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"Back in the day." People usually utter that when conjuring fond memories from the past. But for craft beer drinkers, “back in the day” holds little appeal. Two decades ago, there were very few options beyond standard macrobrews for fans of ales and lagers seeking a taste of something a cut above. And given the micro-nature of the customer base looking for craft quaffs, there was little to be gained by bar owners who endeavored to add craft offerings to their inventory.

Today, two trailblazers who stepped outside the cold box and made a reach for craft beer in the early nineties—Joe Austin and Sam Chammas of North Park dive bar Live Wire (2103 El Cajon Boulevard)—can look back with a smile. Hindsight’s twenty-twenty, even with beer goggles on, and they recently reminisced with me about what it was like going out on a limb with suds that went beyond American adjunct lagers as they prepare to celebrate 20 successful years in business, much of which has been fueled by patrons who appreciate them raising the bar.

What drove you to start offering craft beer? Sam Chammas: We were in our mid-twenties and craft beer—imports and microbrews—was simply the beer we loved drinking. It tasted better than other beers. Joe and I said, “How cool would it be to have all great beers and only on-tap—no bottle s of anything?” And that’s what we did. Joe Austin: Opening Live Wire gave us an opportunity to highlight what we perceived to be standout beers and to make a statement about quality by having a conspicuous absence of the pissy yellow domestics.

What were the initial craft beers you rolled out? SC: Guinness, Bass, Harp, Watney’s Red Barrel, Pete’s Wicked Ale, Sierra Nevada Pale Ale, Paulaner, Heineken, Anchor Steam Liberty Ale and Porter, Redhook ESB and Double Black Stout, Sam Adams, Blind Pig IPA, Old Nick Barley Wine, Pilsner Urquel, Newcastle, and Karl Strauss Amber Lager.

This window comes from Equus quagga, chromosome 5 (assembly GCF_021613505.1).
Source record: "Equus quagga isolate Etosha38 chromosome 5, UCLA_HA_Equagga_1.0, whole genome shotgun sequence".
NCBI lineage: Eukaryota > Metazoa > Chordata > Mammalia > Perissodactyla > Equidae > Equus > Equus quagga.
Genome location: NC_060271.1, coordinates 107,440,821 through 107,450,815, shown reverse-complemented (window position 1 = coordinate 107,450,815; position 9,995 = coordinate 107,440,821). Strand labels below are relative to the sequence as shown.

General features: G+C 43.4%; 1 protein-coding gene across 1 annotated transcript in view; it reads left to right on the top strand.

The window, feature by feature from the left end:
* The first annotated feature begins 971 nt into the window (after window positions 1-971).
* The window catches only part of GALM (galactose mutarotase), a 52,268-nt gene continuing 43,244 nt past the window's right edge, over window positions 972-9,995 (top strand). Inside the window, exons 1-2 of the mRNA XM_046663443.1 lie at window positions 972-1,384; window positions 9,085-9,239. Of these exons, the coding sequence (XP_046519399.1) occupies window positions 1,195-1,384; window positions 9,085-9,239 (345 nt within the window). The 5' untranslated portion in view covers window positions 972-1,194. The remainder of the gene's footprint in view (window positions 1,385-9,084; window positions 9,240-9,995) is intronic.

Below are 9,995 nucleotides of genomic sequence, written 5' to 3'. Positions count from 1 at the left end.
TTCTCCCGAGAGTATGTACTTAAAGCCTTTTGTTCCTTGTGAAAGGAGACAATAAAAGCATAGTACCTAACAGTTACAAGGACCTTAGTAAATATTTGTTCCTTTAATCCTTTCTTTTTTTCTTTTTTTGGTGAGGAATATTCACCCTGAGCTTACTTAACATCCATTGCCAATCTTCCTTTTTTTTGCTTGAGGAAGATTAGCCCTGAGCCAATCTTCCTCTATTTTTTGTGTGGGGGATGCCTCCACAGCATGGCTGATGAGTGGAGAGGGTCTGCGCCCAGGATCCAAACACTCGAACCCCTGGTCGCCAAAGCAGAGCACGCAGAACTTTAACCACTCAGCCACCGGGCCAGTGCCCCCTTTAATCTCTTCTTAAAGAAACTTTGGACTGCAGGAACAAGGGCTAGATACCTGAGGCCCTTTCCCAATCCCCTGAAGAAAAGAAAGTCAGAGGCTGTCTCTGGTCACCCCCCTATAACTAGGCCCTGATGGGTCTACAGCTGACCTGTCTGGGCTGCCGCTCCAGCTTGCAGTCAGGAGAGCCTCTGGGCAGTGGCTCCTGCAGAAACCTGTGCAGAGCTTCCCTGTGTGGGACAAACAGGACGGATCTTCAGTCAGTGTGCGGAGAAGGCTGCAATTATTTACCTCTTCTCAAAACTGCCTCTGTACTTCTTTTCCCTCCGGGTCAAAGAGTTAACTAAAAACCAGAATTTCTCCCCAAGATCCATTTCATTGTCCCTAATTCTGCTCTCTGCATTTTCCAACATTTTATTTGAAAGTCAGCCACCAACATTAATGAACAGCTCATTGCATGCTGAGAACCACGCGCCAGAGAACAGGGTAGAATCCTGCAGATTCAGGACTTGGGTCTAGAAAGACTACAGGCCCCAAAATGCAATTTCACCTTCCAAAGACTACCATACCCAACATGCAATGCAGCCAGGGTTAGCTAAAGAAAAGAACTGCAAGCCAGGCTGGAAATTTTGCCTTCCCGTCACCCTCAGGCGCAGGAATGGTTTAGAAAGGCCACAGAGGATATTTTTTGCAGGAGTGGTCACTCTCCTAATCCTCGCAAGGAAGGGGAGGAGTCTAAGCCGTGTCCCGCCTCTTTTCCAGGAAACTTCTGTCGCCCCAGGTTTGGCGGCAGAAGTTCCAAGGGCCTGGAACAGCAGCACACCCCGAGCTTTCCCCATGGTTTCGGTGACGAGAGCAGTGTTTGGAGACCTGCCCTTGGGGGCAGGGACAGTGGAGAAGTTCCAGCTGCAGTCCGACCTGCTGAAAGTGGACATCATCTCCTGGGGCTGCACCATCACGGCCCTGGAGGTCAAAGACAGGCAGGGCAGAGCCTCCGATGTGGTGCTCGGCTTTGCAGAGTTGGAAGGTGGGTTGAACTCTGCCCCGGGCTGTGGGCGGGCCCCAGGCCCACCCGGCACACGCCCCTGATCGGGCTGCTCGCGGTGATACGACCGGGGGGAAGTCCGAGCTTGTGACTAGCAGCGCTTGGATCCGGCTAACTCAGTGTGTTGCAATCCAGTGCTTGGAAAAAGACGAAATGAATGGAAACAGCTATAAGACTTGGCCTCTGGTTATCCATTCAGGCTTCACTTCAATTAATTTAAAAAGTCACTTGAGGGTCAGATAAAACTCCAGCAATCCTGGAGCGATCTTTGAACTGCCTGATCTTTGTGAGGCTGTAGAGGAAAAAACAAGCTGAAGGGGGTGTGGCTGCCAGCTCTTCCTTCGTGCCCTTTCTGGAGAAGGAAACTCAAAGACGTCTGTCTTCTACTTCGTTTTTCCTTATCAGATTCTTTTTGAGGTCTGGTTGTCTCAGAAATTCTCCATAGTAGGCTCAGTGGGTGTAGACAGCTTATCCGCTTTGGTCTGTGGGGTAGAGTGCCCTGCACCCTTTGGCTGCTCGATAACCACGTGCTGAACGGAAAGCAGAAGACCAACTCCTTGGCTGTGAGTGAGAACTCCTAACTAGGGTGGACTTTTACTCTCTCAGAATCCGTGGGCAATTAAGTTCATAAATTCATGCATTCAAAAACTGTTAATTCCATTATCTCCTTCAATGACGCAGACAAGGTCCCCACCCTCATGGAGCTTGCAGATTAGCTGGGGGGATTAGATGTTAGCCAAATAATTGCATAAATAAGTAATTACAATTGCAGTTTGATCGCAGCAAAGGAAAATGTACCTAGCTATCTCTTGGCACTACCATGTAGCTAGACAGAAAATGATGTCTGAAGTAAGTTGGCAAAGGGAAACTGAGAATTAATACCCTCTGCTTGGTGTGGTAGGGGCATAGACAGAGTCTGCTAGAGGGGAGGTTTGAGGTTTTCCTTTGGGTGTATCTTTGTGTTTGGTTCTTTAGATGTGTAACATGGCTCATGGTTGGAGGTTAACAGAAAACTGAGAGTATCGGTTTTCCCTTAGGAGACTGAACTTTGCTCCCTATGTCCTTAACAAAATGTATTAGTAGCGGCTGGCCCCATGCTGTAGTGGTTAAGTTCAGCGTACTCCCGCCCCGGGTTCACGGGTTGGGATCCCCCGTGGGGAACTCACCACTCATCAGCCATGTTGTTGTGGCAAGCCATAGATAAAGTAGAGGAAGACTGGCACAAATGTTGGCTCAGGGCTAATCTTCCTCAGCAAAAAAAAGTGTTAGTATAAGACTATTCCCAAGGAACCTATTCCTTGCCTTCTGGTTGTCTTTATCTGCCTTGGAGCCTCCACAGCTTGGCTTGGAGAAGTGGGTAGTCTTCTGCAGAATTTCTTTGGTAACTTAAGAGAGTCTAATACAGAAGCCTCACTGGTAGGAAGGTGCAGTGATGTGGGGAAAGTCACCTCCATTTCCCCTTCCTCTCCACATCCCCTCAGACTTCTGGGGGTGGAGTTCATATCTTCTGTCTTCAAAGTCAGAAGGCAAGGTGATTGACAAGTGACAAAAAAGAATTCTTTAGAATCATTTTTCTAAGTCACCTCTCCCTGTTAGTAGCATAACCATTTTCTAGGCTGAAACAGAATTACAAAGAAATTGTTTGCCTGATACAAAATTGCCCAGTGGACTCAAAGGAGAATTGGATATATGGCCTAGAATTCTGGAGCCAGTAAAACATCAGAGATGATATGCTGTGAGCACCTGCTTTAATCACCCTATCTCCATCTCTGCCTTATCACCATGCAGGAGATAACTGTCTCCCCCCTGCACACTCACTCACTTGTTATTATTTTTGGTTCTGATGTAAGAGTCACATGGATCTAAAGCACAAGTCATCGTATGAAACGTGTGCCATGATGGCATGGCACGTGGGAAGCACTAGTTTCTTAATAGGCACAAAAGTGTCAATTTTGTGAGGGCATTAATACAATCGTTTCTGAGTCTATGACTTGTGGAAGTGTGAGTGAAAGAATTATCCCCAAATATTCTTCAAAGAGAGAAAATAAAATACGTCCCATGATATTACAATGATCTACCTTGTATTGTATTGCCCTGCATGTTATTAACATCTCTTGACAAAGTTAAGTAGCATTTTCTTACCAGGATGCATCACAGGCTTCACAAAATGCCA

What did customers gravitate toward? SC: When we tapped the first IPAs…Blind Pig, Pizza Port Solana Beach Swami’s, Racer 5—that style built a following but it stayed small. The majority of customers thought the style was too bitter…too sharp. But for others, it was like, “Wow, what’s this? It’s like nothing I’ve ever had before…and it’s strong, too!” As we know now, IPA has grown to dominate the scene. It’s hard to imagine they weren’t immediately huge.

What are some big differences between life at Live Wire now and 20 years ago? JA: There are tons of differences—music, fashion, and beer line-ups. But as I reflect on the last 20 years, I keep coming back to the one feature of that bar that never changed: cold beer, warm friends. Those words have been on that bar sign since its inception. We opted to leave them in place and they have stood the test of time more than any other feature of the bar itself.

What are some things you’d never thought you see in regards to craft beer? SC: I never thought I would see craft beer in every liquor store and taking up almost every cooler. I never thought I’d see fresh beer to-go in growlers. I’d seen it in Europe, but it’s so cool to see it in the US. I never thought I would see a whole generation of beer drinkers that have had only craft beer. They may never have a Budweiser and probably won’t have any reason to. I also never thought I’d see beer release parties, merchandise, t-shirts, fanzines, blogs and publications. JA: I’m shocked and pleasantly surprised at the number of amazing craft breweries that have sprouted up in San Diego and the capacity of our bar-going community to support them all. There really doesn’t seem to be an end in sight and it kind of defies conventional wisdom about market saturation. I think the rationale is that brewers are focusing on quality and there’s always more room in the market for quality offerings.

To celebrate the big two-zero, Chammas and Austin have a trio of events planned for this weekend (October 19 through 21)—a bartender reunion on Friday, a live music concert with aMiniature and No Knife at The Lafayette Hotel on Saturday, and a bicycle bar tour starting at Live Wire and ending up at an undisclosed watering hole on Sunday.